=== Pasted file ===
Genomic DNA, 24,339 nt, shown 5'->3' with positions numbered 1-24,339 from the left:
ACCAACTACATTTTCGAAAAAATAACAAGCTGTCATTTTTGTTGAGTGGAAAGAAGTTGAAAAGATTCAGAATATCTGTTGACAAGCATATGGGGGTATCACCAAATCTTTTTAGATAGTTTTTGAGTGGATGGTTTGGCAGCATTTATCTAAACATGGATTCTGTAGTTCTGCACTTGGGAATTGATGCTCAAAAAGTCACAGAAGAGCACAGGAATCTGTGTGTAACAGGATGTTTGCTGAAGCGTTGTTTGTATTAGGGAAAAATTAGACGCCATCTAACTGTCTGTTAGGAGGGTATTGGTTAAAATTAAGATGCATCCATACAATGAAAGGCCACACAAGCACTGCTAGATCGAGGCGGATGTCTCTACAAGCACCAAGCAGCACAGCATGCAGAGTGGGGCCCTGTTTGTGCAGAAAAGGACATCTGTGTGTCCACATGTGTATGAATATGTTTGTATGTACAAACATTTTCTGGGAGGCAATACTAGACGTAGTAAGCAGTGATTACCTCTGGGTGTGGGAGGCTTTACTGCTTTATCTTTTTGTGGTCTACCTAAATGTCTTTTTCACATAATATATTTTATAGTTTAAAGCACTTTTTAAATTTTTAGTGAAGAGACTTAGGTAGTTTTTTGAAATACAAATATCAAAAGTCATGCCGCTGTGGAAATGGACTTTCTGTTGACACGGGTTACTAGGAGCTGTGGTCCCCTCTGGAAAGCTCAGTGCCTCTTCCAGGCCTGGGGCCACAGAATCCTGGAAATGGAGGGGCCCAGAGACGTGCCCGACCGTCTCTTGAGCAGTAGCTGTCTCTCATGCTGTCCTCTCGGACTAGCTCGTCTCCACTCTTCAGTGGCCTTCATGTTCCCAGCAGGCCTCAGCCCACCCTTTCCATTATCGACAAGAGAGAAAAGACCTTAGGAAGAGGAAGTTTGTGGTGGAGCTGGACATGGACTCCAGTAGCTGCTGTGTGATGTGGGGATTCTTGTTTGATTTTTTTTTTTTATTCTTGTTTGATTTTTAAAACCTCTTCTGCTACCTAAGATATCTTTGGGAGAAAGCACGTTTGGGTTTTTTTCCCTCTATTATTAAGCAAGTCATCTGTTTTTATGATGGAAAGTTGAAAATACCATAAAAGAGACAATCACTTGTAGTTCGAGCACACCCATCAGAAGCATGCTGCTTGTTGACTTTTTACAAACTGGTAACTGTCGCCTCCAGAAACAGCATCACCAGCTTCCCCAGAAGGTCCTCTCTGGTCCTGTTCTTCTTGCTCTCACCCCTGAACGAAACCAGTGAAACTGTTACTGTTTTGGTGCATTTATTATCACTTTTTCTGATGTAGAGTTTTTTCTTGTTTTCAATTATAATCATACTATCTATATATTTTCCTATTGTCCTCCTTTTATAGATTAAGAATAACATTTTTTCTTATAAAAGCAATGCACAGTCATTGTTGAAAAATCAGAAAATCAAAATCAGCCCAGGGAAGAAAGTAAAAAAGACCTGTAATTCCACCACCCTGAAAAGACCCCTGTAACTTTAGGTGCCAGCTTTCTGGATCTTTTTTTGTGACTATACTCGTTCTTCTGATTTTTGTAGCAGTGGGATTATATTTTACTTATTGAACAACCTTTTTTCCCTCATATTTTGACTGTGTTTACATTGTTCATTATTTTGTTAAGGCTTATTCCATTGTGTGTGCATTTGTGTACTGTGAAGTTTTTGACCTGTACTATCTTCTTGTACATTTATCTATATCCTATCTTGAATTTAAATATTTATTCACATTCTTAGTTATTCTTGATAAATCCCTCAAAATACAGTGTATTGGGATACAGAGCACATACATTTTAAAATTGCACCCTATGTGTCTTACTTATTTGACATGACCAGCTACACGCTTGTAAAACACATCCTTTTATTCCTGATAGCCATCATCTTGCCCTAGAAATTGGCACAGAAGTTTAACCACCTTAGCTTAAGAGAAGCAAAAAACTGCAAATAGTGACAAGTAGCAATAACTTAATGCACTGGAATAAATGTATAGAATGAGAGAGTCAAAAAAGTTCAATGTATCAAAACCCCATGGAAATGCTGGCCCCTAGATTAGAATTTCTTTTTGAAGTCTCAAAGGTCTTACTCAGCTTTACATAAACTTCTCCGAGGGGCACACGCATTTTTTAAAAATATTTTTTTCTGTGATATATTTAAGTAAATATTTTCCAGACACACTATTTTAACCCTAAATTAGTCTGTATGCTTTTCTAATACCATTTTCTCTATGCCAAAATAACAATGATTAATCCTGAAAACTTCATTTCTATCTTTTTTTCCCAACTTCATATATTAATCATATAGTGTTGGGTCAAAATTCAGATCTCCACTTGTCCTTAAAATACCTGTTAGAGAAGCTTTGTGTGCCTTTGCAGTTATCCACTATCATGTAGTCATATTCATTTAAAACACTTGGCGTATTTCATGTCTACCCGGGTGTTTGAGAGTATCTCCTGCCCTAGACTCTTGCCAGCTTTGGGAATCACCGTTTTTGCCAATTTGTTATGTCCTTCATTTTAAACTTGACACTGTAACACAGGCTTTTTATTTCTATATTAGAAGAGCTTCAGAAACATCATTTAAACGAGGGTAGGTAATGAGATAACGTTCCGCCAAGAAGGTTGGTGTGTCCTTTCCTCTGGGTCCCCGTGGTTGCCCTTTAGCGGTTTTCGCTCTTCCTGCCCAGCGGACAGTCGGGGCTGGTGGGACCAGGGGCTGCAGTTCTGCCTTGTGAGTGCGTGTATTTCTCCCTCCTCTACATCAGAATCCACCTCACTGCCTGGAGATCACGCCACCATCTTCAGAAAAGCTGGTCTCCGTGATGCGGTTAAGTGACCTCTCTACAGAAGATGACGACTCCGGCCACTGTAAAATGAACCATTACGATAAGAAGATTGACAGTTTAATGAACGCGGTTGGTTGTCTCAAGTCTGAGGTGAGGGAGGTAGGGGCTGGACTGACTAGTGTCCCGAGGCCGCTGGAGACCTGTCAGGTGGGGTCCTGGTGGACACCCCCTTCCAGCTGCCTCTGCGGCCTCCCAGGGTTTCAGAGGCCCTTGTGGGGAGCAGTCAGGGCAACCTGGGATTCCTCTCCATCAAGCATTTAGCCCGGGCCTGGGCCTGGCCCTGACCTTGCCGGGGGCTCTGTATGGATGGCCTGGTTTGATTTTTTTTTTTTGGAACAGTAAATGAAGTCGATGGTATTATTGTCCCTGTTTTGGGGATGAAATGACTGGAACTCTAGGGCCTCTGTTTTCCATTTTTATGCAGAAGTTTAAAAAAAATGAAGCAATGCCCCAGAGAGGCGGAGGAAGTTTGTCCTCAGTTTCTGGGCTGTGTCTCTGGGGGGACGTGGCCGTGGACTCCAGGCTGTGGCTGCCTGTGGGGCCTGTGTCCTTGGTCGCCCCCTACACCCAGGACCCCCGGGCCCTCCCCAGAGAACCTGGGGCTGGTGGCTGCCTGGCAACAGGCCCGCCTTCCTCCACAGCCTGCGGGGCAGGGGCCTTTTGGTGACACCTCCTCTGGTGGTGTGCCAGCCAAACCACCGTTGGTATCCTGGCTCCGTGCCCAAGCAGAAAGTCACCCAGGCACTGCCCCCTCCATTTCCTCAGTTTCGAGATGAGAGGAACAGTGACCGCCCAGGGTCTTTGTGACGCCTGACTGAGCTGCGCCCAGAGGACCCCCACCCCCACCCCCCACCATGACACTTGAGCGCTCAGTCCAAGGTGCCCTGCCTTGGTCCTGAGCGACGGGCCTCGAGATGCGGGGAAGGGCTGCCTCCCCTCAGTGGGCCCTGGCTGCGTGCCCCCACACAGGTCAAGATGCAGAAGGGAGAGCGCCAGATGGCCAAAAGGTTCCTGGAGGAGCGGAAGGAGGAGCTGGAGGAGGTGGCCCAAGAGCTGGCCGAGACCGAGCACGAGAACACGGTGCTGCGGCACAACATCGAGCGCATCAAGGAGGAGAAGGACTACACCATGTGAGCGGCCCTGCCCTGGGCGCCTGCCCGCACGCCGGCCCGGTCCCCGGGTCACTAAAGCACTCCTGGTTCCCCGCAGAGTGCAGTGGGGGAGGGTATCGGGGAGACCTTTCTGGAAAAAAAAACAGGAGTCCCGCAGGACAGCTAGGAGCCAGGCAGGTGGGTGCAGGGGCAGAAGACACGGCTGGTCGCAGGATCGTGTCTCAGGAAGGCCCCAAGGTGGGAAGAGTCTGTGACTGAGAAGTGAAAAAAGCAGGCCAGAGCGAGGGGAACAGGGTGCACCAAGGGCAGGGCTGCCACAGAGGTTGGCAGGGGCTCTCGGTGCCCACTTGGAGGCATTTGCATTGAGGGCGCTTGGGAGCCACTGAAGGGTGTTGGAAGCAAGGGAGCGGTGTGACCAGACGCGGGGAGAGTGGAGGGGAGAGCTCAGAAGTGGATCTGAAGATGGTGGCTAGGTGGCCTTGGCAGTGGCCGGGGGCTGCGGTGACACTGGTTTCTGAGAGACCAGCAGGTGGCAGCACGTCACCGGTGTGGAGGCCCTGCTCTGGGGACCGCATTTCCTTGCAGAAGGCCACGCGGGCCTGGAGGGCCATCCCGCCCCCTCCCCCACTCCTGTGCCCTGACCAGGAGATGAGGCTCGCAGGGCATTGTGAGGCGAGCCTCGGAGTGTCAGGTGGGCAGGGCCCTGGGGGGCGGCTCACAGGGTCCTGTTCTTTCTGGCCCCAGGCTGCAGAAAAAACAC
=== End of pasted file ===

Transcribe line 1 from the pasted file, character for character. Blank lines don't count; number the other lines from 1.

Genomic DNA, 24,339 nt, shown 5'->3' with positions numbered 1-24,339 from the left: